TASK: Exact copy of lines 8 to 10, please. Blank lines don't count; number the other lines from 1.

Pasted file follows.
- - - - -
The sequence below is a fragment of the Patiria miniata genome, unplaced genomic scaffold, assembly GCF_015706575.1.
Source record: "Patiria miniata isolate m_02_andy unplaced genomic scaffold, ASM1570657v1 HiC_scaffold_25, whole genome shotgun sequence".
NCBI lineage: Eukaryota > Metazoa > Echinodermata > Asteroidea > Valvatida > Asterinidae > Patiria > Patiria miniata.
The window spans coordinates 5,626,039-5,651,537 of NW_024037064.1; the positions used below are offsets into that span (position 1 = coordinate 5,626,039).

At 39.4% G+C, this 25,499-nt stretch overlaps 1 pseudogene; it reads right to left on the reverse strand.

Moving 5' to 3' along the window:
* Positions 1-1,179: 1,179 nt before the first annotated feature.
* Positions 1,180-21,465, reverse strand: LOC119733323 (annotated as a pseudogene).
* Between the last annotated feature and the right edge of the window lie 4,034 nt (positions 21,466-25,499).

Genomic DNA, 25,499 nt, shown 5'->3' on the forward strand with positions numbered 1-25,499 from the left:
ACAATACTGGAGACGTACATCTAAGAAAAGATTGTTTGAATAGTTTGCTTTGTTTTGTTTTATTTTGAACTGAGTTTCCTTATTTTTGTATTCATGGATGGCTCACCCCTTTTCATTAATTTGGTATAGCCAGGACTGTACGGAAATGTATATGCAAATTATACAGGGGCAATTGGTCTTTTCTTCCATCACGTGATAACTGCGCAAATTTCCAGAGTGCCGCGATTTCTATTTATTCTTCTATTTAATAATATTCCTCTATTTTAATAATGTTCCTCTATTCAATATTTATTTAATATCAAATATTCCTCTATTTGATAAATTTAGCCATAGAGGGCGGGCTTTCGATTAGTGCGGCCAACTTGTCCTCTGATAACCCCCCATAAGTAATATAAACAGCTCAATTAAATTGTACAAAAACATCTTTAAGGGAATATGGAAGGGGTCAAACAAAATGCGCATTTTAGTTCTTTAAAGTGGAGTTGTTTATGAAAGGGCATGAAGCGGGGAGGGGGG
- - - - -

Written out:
* Positions 1,180-21,465, reverse strand: LOC119733323 (annotated as a pseudogene).
* Between the last annotated feature and the right edge of the window lie 4,034 nt (positions 21,466-25,499).

Genomic DNA, 25,499 nt, shown 5'->3' on the forward strand with positions numbered 1-25,499 from the left: